- Add mirepoix (celery, onions, and carrots) to the pan. Reduce heat to medium. Sweat vegetables; as they begin to give up some of their moisture scrape up the fond from the bottom of the pan and incorporate. If vegetables don’t give up enough moisture or fond threatens to burn, lower the heat and deglaze pan with a bit of liquid – stock, wine, or water. Continue to sweat vegetables until they give up much of their moisture and begin to brown and caramelize slightly.
- Add garlic and sauté until fragrant, 30 seconds
- Add umami bomb (mixture of tomato paste, soy sauce and anchovy paste) and stir to incorporate, another 30 seconds
- Add about 1/3 of the bottle of red wine to finish deglazing the pan and stop the browning process. Reduce heat to low and simmer stirring occasionally and scraping up any remaining fond. Once all the fond is incorporated, off the heat entirely to prevent it from reducing too much.
- Meanwhile, while wine and vegetables are simmering, cube beef into 2-2.5 inch cubes (they’re going to shrink a lot when they cook in the oven) and add to a dutch oven or braising pot. Sprinkle the beef with flour and stir to ensure the beef is evenly coated. Place uncovered, in 400°F oven for 5 minutes. Remove from oven, stir, and return to the oven uncovered for another 5 minutes.
- Remove beef from oven. Add contents of sauté pan, bacon, remaining wine, 1/2 can of beef broth and bouquet garni to the beef in the dutch oven. Stir to make sure everything is well incorporated.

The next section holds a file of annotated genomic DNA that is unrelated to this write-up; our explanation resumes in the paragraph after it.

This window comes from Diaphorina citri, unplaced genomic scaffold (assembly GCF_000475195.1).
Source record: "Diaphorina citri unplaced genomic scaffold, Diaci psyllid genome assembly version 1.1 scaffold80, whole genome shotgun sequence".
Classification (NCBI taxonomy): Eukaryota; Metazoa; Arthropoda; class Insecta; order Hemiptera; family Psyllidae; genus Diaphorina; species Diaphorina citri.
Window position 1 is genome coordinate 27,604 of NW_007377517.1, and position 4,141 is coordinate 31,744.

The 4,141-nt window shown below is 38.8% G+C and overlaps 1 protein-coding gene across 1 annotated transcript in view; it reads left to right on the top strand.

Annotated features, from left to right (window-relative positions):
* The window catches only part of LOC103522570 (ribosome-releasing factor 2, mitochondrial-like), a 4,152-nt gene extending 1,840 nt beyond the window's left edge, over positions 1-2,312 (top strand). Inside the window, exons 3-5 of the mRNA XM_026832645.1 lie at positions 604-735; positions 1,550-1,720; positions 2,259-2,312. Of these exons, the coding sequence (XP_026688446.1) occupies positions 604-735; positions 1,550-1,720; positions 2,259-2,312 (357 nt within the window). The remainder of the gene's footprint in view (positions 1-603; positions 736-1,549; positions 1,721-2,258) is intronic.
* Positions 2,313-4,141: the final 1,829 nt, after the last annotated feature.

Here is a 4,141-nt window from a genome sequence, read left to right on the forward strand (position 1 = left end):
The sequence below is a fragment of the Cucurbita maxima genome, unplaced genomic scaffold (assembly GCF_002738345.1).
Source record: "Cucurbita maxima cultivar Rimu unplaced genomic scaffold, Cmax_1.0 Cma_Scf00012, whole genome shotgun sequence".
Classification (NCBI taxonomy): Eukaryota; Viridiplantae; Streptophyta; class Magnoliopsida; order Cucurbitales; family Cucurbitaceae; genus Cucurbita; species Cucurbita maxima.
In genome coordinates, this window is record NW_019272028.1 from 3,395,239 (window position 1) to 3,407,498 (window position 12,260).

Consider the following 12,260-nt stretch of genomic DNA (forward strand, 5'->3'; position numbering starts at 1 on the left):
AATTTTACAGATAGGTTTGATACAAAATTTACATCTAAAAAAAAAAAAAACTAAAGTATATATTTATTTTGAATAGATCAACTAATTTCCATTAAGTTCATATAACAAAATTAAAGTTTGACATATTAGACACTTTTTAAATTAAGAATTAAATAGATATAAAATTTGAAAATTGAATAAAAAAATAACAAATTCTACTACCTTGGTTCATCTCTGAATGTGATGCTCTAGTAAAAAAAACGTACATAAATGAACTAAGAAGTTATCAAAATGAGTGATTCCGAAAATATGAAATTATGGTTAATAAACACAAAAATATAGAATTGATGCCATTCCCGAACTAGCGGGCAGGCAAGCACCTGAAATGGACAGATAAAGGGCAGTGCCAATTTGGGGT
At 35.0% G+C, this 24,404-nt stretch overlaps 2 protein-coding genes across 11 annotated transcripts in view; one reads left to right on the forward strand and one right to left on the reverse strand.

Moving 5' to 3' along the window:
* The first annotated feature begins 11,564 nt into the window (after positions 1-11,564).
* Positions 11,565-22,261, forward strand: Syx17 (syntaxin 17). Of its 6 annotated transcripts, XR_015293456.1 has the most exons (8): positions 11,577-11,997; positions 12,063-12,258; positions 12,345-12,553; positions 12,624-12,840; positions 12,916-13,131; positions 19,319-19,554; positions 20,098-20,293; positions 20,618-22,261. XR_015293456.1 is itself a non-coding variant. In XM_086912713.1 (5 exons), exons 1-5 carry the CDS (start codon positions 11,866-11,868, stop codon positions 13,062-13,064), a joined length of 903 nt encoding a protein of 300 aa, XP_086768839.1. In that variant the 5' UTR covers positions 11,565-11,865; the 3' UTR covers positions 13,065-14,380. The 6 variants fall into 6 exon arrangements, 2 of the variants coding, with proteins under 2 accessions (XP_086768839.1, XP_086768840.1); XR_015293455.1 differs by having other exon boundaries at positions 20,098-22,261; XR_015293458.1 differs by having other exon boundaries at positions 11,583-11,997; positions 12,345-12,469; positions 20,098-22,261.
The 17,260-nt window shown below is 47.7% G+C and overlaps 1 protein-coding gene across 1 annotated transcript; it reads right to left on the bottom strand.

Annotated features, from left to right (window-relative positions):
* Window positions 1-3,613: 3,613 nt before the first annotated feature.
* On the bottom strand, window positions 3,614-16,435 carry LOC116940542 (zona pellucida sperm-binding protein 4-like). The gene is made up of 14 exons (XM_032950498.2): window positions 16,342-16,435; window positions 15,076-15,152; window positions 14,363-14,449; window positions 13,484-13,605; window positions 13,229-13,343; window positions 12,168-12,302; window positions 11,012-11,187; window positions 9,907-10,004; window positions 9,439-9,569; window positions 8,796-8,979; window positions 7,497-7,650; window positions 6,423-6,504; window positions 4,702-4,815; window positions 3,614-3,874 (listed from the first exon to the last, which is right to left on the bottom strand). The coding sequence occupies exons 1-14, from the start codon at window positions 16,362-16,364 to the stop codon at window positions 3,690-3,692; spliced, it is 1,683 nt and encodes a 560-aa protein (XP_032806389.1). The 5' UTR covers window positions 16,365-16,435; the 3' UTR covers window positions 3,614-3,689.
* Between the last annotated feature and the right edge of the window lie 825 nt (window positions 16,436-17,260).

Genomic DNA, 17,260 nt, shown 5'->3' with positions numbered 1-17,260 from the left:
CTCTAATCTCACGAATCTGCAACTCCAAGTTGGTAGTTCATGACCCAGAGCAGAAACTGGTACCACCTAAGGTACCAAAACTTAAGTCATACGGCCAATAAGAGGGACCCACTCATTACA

- Cover, and bring to a boil.
- Once boiling, off the heat on the stove and place dutch oven into the oven and mostly cover with a lid, leaving the lid slightly ajar with a 1/2 or so inch gap. Reduce oven temperature to 325°F.
- Allow stew to braise for 3-4 hours in the oven until beef is very tender. You shouldn’t need to babysit it too much.
- Approximately 1 hour before finishing, prepare potatoes and onions:
- Place potatoes in a large pot and fill with water so water is covering potatoes by 2 inches. Cover, and bring to a boil. Add a large pinch of Kosher salt and then uncover and reduce to a simmer. Simmer potatoes until they are soft and pierce easily with a fork, approximately 45 minutes.
- Meanwhile, add 2 tablespoons oil to a 10 inch skillet and sauté onions over medium high heat until lightly browned, 3-5 minutes. Add remaining beef stock to skillet and deglaze any onion fond that may have formed. Reduce heat to low and simmer for 45 minutes. Cover or partially cover if stock reduces too quickly (ultimately, you want all but a couple tablespoons of stock to reduce)
- 15 minutes before finishing, transfer onions and whatever liquid remains in the skillet to the dutch oven; replace in oven as it was before.
- Clean the skillet, if need be, and prepare the mushrooms: Melt 2 tablespoons unsalted butter over medium heat. Once foaming has subsided, add mushrooms and season with salt and pepper. Sauté mushrooms. You will observe that at first, the fat is absorbed into the mushrooms and the pan will look quite dry. Once the fat begins to come back out of the mushrooms and the mushrooms look slightly wet, add the shot of brandy and flambé.
- Remove the dutch oven from the oven and add the mushrooms. Replace the lid and leave a 1/4 inch gap. Using sturdy oven mitts or thick potholders, firmly grasp the dutch oven and dump the liquid out of the dutch oven, using the lid to catch any large pieces, through a fine mesh strainer (to catch the smaller pieces) and into a 4 quart saucepan. Cover the dutch oven and set aside.
- Simmer the liquid in the saucepan until reduced by 1/3 to 1/2, skimming off the fat as it rises to the top
- Meanwhile, drain the potatoes. Add 1 stick of unsalted butter to the potatoes along with 1/4 cup of parsley and toss until butter is melted.
- Return reduced liquid from saucepan to dutch oven and stir to reincorporate.
- Serve stew over potatoes